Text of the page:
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Discusses taxonomy, reasons for decline, life history and ecology, and suggestions for preservation and management of six closely related trouts native to western North America: Colorado River cutthroat, Salmo clarki pleuriticus; greenback trout, S. c. stomias; Lahontan cutthroat, S. c. henshawi; Paiute trout, S. c. seleniris; Gila trout, S. gilae; and Arizona native trout, S. apache.
rmrs-publisher - September 29, 2006
This report describes results of research sponsored through an interagency agreement between the U.S. Forest Service Rocky Mountain Research Station and U.S. Environmental Protection Agency (Interagency Agreement #00-IA-11222014-521). The primary objectives of this research included 1) develop models relating occurrence of two threatened inland salmonid fishes to stream temperature regimes; 2) develop a comprehensive protocol for sampling stream temperatures using digital data loggers.
rmrs-publisher - July 24, 2006
The effects of constant (12, 18, and 24°C) and cyclical (daily variation of 15–21 and 12–24 °C) thermal regimes on the growth and feeding of Lahontan cutthroat trout (Oncorhynchus clarki henshawi) of variable sizes were examined. Higher constant temperatures (i.e., 24°C) and more variable daily temperatures (i.e., 12–24°C daily cycle) negatively affected growth rates. As fish mass increased (from 0.24 to 15.52 g) the effects of different thermal regimes on mass growth became more pronounced.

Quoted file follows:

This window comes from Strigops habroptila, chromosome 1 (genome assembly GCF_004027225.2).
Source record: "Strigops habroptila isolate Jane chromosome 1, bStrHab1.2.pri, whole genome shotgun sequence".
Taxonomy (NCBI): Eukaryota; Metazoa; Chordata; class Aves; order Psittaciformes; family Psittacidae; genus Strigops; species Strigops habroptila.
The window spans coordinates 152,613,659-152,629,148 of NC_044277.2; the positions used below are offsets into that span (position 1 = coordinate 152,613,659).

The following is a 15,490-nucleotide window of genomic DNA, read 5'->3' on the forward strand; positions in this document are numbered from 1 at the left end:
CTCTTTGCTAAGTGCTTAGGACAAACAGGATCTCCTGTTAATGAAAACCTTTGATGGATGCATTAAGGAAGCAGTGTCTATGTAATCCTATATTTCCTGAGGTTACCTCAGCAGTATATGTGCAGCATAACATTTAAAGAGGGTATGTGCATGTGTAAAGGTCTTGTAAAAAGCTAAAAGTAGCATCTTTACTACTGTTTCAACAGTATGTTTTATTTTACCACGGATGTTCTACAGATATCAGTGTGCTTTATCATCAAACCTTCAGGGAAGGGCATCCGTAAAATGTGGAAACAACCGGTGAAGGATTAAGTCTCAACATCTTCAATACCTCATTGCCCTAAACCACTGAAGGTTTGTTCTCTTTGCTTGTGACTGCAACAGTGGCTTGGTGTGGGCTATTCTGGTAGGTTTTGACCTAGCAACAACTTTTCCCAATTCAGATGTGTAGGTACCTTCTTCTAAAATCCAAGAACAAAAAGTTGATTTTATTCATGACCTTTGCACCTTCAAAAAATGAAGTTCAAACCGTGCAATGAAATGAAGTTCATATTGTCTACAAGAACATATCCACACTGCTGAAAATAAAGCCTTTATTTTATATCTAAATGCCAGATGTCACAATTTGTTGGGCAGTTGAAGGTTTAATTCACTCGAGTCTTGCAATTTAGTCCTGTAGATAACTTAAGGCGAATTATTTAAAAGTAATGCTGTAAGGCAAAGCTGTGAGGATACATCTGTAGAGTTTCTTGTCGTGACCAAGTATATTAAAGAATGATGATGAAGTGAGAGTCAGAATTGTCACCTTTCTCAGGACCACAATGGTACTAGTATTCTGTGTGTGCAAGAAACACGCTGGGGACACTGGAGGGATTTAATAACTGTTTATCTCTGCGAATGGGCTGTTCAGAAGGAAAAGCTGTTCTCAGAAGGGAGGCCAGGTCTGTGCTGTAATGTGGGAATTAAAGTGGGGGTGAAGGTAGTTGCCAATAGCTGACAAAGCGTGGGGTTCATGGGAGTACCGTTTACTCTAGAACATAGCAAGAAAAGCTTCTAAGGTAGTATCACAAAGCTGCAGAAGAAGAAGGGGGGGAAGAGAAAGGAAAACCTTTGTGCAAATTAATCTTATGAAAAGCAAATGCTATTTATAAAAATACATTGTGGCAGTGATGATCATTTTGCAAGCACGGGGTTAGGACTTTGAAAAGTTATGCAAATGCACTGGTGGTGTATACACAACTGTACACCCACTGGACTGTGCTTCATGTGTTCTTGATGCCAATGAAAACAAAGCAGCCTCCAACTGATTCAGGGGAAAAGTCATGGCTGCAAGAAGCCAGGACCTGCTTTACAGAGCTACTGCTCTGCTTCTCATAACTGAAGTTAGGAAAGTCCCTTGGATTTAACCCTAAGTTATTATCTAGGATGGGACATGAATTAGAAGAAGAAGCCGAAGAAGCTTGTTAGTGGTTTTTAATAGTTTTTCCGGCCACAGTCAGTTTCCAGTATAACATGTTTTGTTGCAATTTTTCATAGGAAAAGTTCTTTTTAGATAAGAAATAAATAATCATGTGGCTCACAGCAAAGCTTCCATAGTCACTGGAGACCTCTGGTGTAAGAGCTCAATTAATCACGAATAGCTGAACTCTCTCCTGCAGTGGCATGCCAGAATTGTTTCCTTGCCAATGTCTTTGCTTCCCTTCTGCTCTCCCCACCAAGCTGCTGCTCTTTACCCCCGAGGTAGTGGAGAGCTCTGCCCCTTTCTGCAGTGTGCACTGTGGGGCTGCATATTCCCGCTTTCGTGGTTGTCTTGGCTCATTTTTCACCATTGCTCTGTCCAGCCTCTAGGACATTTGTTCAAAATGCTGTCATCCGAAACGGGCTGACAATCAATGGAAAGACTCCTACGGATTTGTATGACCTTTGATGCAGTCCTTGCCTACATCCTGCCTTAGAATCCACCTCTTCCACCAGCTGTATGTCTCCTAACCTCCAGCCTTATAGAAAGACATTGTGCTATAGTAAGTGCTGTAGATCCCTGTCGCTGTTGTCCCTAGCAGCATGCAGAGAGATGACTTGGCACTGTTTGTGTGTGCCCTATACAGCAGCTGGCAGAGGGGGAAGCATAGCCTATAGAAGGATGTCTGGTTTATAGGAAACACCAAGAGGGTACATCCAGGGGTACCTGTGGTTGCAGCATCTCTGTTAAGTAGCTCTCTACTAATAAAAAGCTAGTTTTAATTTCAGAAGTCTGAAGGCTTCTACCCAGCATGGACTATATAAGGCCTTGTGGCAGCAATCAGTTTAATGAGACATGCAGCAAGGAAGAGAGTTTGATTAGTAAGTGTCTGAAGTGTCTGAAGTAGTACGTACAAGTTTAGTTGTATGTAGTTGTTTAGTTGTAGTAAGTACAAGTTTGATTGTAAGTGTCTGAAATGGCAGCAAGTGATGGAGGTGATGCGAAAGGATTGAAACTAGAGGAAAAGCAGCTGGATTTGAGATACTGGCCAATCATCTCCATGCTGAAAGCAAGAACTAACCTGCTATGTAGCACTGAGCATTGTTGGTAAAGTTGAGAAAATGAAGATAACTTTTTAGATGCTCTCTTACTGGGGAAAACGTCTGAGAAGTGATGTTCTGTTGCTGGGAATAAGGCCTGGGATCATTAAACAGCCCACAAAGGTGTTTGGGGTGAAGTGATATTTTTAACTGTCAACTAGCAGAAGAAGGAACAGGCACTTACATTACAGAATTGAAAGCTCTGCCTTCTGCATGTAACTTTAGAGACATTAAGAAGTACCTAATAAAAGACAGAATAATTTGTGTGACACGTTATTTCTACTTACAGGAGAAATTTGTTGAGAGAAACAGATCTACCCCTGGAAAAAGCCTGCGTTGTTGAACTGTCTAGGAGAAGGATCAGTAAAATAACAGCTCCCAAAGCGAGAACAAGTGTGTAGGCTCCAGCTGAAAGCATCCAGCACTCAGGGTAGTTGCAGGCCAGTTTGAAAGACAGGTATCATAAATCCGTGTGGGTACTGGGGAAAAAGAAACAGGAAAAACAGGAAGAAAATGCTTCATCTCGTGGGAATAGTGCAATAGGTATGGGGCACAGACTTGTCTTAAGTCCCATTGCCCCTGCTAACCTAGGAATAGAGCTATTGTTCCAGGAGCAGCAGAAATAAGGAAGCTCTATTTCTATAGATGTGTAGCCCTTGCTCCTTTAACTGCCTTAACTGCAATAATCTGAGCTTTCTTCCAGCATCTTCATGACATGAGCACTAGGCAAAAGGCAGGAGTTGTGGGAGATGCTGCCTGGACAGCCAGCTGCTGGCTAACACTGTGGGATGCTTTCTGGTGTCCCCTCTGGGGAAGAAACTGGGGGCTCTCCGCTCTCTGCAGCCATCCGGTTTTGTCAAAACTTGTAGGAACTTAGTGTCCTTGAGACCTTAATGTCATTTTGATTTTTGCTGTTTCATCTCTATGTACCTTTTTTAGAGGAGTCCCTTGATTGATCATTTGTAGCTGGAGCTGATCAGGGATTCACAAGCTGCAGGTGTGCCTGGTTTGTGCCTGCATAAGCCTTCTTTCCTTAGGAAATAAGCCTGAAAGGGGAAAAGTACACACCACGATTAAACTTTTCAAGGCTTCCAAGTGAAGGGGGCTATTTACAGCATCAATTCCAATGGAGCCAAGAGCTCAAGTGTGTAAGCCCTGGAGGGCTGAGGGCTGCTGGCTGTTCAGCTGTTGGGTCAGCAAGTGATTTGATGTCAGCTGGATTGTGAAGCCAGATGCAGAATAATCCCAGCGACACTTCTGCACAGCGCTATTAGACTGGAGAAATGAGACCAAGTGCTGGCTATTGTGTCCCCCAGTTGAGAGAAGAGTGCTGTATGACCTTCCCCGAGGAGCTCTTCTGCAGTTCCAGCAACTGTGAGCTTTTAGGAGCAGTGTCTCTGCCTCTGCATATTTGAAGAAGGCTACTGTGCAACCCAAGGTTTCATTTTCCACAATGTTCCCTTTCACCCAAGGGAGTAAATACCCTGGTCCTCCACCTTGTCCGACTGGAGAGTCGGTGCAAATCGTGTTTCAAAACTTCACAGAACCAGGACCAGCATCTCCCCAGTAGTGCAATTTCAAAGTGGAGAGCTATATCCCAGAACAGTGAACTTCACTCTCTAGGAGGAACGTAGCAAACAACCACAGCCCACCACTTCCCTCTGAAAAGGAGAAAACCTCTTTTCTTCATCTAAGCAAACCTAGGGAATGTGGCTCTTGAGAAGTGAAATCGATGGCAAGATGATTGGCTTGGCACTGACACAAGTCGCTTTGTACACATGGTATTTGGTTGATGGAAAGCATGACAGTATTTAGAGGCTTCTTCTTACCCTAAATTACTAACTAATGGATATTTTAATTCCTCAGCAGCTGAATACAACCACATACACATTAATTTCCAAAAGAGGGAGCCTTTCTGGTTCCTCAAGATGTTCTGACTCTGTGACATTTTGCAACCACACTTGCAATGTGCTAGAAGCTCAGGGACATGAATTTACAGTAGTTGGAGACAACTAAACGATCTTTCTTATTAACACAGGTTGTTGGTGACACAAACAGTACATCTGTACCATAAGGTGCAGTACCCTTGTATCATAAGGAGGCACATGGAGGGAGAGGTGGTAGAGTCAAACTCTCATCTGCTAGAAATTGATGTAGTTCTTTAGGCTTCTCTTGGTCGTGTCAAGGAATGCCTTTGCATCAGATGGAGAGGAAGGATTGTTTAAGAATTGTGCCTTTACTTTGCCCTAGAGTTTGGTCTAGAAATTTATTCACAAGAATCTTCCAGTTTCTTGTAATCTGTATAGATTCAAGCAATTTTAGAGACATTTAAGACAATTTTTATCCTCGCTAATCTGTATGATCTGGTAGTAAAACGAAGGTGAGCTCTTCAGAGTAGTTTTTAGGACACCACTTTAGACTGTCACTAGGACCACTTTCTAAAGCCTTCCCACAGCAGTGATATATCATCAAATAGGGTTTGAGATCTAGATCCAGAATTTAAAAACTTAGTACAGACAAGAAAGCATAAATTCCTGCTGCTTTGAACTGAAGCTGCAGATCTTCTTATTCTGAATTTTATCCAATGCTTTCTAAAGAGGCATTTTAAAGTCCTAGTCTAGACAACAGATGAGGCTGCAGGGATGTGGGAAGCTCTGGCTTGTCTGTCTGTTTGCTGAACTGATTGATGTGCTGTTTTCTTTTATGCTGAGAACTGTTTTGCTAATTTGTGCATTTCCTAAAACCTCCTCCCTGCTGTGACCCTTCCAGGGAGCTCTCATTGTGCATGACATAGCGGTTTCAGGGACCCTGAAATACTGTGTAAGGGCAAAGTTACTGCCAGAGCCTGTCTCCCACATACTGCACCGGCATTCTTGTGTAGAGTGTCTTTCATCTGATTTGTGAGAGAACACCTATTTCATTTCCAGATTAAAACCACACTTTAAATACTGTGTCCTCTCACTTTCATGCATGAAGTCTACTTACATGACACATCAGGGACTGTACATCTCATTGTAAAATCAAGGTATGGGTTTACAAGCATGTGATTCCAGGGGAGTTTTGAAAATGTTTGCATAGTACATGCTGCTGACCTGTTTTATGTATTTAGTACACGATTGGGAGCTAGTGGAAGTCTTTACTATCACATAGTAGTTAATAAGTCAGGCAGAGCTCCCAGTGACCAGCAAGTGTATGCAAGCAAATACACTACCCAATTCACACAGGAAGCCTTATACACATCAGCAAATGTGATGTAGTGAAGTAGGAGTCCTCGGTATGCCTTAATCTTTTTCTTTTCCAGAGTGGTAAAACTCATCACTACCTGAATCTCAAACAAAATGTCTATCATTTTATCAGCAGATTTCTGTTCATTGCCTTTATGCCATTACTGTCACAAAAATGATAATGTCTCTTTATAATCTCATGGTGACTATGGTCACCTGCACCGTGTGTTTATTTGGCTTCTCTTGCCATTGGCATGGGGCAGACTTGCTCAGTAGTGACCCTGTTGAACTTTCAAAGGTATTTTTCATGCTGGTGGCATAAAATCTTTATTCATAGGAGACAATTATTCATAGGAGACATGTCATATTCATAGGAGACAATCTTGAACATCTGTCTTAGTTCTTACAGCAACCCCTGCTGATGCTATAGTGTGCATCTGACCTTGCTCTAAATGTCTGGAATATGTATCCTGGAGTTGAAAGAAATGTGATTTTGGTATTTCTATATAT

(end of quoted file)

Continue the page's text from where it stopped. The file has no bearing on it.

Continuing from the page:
rmrs-publisher - July 19, 2006
We measured water temperature at 87 sites in six streams in two different years (1998 and 1999) to test for association with the occurrence of Lahontan cutthroat trout Oncorhynchus clarki henshawi. Because laboratory studies suggest that Lahontan cutthroat trout begin to show signs of acute stress at warm (>22°C) temperatures, we focused on the maximum daily temperature. The maximum daily temperature associated with the occurrence of Lahontan cutthroat trout ranged from 18.9°C to 28.5°C. Occurrence was more likely at colder (
rmrs-publisher - September 02, 2015
Effective conservation efforts for at-risk species require knowledge of the locations of existing populations. Species presence can be estimated directly by conducting field-sampling surveys or alternatively by developing predictive models. Direct surveys can be expensive and inefficient, particularly for rare and difficult- to-sample species, and models of species presence may produce biased predictions. We present a Bayesian approach that combines sampling and model-based inferences for estimating species presence.
rmrs-publisher - September 03, 2015
Analyses of long-term records at 35 headwater basins in the United States and Canada indicate that climate change effects on streamflow are not as clear as might be expected, perhaps because of ecosystem processes and human influences. Evapotranspiration was higher than was predicted by temperature in water-surplus ecosystems and lower than was predicted in water-deficit ecosystems.
rmrs-publisher - April 12, 2012
Natural ecosystems like forests and wetlands provide a suite of water-related services that are increasingly critical for communities as the impacts of climate change intensify. Yet, these natural ecosystems are increasingly lost or degraded. In the face of growing water-related challenges in an age of fiscal austerity, investing in the conservation, restoration, and management of these ecosystems can represent a low cost alternative or complement to concrete-and-steel built infrastructure options and serve as part of a viable adaptation strategy.
rmrs-publisher - September 19, 2014